As lithium-ion batteries become more common, companies like Apple are using software to make sure the batteries in its devices are authentic. This is because all lithium-ion batteries house chemical reactions and therefore the potential to swell, heat up, and eventually ignite.
The two recent incidents involving Apple products show a growing risk to the company’s brand: the lithium-ion batteries that power its devices.
First, the Federal Aviation Administration disclosed last week that some Apple laptops have been banned from flights. This comes after Apple recalled some 15-inch MacBook Pro laptop models because the batteries inside the computers pose a fire hazard… [Secondly] repair experts discovered that a menu inside the iPhone settings app will display a warning message if the iPhone battery wasn’t replaced by an Apple store or authorized servicer.
In both cases, Apple’s recommendation to users is the same: Get the battery replaced by Apple or an authorized service center… Fake replica batteries that look authentic are a growing problem not only for Apple, but for many electronics companies, said Nadim Maluf, CEO of Qnovo, which makes software that monitors the health and flow of power inside batteries for devices including Android phones. People buy fake batteries online, or repair shops buy them from unauthorized sources. These batteries can have chemistry issues which make them swell up, eventually leading to a fire, Maluf said.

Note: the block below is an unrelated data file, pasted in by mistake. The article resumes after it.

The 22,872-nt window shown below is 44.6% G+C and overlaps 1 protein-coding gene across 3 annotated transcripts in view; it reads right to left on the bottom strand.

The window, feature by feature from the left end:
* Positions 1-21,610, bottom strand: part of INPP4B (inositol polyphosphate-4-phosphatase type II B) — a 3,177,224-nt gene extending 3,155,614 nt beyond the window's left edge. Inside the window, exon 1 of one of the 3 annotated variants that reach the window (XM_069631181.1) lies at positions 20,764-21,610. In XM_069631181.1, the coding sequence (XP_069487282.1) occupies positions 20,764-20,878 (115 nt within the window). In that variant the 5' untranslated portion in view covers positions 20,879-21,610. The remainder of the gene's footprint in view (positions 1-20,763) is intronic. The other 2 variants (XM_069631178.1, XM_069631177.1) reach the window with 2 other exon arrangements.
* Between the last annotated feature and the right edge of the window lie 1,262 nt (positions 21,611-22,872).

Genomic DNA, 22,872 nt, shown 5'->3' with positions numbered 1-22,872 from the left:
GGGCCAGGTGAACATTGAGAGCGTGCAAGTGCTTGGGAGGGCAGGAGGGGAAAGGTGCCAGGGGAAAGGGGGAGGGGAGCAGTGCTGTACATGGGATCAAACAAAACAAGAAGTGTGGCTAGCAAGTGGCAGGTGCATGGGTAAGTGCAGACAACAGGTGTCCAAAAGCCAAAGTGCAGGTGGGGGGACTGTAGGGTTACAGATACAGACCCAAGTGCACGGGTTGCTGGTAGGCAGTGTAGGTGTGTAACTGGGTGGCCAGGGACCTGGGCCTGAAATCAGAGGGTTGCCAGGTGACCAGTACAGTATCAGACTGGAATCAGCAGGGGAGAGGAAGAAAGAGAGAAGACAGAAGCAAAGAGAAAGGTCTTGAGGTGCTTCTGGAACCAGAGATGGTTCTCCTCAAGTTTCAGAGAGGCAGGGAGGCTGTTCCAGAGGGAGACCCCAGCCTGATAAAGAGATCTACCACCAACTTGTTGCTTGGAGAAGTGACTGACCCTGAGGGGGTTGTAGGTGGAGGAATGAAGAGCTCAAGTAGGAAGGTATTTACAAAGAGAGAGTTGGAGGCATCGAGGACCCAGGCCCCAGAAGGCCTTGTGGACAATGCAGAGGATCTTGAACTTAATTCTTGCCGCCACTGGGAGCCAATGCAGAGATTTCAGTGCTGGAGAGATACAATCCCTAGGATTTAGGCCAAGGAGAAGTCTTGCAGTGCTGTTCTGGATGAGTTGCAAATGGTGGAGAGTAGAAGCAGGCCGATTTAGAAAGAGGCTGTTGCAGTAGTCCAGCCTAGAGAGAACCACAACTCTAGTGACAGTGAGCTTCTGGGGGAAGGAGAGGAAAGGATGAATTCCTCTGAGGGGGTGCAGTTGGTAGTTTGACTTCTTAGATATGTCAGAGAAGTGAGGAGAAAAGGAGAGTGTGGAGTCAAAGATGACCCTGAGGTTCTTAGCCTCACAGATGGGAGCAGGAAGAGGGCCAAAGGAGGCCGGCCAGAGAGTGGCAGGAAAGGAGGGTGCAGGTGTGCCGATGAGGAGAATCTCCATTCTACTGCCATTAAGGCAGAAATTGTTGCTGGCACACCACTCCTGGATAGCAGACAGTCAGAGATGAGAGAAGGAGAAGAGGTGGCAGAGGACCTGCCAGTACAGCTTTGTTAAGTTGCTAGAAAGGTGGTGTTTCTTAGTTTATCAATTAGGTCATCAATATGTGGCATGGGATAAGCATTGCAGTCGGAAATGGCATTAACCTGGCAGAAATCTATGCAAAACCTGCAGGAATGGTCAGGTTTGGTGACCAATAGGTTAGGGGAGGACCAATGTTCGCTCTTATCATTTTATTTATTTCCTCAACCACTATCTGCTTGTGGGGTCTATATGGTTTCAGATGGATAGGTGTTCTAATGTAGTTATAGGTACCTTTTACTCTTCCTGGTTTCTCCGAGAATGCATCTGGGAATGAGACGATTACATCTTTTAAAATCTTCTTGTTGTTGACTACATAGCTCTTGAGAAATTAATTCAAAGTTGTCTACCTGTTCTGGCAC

It’s a real concern on flights. After all, nearly everyone on a flight has a smartphone, and a good number of people also are carrying laptops, battery packs, and other gadgets.
MacDailyNews Take: This is not a “we want to make a profit on battery replacements” issue. Apple has and makes more than enough money on myriad other products and services. This is a safety issue.
Scams abound in the unauthorized iPhone battery business and theses batteries are capable of doing much damage if not properly handled and installed.
Earlier this year, ZDNet’s Adrian Kingsley-Hughes reported that iPhone owners who purchase replacement batteries from third-party outlets need to be careful because it’s possible for them to be ripped off as it’s easy to take old iPhone batteries and “reset” them to make them look like new units. Kingsley-Hughes also reports that “the third-party market is also awash with cheap and nasty counterfeit batteries that are potentially unsafe.”
Which is why we cringe every time some frangamdroid loser shuffles aboard our plane with a piece of Samsung junk (which are notorious for battery explosions and fires)… It’s only a matter of time. — MacDailyNews, July 26, 2019